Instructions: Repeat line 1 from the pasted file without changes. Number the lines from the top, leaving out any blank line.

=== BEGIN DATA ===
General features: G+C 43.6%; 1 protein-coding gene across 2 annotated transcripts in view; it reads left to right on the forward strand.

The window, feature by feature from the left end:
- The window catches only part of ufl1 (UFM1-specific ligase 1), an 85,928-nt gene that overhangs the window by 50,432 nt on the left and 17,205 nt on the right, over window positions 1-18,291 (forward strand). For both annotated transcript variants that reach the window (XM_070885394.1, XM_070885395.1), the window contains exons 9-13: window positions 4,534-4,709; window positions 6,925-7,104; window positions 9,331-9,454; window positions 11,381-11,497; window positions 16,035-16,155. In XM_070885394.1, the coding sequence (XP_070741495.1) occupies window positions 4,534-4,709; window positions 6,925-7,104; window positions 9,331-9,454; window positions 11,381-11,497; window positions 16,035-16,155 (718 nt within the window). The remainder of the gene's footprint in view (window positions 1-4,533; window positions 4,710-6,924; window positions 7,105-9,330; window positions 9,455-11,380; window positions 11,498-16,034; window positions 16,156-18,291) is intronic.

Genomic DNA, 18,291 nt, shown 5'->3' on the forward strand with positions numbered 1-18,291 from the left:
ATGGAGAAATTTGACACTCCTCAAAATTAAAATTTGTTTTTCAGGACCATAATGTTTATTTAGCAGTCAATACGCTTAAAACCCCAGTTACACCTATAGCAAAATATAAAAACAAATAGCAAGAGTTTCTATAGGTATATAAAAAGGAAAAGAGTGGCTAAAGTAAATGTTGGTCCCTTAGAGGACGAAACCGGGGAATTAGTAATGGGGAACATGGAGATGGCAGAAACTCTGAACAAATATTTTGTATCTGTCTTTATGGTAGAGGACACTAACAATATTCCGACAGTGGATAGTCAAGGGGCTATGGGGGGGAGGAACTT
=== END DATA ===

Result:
General features: G+C 43.6%; 1 protein-coding gene across 2 annotated transcripts in view; it reads left to right on the forward strand.